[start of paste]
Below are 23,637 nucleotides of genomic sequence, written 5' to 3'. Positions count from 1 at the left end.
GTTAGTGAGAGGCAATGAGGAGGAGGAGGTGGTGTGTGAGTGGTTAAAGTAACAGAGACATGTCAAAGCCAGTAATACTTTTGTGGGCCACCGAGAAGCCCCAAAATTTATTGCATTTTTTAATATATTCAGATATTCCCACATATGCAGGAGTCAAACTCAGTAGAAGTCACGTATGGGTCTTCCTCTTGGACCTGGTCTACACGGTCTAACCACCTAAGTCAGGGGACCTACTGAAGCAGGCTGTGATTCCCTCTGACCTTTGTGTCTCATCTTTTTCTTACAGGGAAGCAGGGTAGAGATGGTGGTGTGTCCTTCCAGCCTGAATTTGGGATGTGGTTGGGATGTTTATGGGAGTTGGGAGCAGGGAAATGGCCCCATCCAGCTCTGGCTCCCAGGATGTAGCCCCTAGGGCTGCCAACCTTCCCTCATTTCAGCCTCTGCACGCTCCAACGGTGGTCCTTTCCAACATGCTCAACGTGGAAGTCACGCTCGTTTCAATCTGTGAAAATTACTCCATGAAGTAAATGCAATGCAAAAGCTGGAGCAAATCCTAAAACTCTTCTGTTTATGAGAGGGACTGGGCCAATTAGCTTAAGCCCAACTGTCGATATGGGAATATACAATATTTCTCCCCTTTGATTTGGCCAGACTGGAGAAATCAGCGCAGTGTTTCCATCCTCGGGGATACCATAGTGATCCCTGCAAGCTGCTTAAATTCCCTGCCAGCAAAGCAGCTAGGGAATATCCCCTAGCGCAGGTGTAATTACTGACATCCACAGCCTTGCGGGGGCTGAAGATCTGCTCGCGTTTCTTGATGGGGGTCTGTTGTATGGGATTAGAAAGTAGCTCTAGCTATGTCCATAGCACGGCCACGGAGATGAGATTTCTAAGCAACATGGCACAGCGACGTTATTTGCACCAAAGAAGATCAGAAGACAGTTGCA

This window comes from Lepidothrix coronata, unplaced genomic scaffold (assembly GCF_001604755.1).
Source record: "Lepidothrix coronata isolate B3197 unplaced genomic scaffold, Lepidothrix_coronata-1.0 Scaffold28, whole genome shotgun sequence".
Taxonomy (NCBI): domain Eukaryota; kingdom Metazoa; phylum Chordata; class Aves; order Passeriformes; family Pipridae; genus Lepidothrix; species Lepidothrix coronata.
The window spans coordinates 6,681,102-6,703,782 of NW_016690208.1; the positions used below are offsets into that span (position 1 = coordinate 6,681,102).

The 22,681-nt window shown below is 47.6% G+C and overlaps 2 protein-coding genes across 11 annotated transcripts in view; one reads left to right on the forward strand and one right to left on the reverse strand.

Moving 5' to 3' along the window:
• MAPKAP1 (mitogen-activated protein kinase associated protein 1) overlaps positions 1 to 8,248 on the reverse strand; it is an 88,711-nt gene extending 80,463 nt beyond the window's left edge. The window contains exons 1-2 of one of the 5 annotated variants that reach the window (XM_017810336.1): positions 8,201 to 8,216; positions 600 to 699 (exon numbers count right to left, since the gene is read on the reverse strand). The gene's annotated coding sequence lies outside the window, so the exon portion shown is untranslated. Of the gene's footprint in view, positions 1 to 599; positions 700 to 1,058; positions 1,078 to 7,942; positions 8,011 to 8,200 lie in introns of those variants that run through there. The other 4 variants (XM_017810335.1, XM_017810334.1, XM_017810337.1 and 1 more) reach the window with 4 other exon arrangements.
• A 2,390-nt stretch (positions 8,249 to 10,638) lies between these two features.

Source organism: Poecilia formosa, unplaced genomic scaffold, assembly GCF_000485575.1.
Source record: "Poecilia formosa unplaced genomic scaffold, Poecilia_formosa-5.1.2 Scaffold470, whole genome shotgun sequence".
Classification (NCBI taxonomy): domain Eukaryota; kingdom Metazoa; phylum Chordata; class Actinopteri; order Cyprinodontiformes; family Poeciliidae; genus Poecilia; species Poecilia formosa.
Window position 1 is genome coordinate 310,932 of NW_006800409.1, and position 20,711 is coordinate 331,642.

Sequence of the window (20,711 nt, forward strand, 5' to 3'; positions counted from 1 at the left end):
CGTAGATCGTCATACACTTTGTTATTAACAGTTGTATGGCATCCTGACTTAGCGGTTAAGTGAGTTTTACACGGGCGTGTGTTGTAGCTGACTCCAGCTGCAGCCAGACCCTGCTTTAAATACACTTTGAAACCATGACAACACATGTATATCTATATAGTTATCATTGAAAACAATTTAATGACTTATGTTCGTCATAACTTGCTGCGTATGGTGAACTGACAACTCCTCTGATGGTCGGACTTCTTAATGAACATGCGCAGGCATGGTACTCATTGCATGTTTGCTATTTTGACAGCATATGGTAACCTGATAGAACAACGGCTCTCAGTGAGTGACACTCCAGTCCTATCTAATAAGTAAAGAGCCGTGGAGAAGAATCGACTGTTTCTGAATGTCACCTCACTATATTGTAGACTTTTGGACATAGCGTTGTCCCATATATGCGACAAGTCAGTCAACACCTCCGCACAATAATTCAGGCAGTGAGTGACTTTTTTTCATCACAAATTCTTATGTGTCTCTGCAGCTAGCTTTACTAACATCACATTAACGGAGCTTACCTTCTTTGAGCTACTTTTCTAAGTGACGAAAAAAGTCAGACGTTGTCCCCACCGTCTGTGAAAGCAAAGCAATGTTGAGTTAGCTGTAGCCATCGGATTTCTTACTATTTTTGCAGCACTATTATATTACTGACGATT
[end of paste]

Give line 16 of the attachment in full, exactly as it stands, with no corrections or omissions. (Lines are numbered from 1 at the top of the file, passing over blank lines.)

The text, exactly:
CGTAGATCGTCATACACTTTGTTATTAACAGTTGTATGGCATCCTGACTTAGCGGTTAAGTGAGTTTTACACGGGCGTGTGTTGTAGCTGACTCCAGCTGCAGCCAGACCCTGCTTTAAATACACTTTGAAACCATGACAACACATGTATATCTATATAGTTATCATTGAAAACAATTTAATGACTTATGTTCGTCATAACTTGCTGCGTATGGTGAACTGACAACTCCTCTGATGGTCGGACTTCTTAATGAACATGCGCAGGCATGGTACTCATTGCATGTTTGCTATTTTGACAGCATATGGTAACCTGATAGAACAACGGCTCTCAGTGAGTGACACTCCAGTCCTATCTAATAAGTAAAGAGCCGTGGAGAAGAATCGACTGTTTCTGAATGTCACCTCACTATATTGTAGACTTTTGGACATAGCGTTGTCCCATATATGCGACAAGTCAGTCAACACCTCCGCACAATAATTCAGGCAGTGAGTGACTTTTTTTCATCACAAATTCTTATGTGTCTCTGCAGCTAGCTTTACTAACATCACATTAACGGAGCTTACCTTCTTTGAGCTACTTTTCTAAGTGACGAAAAAAGTCAGACGTTGTCCCCACCGTCTGTGAAAGCAAAGCAATGTTGAGTTAGCTGTAGCCATCGGATTTCTTACTATTTTTGCAGCACTATTATATTACTGACGATT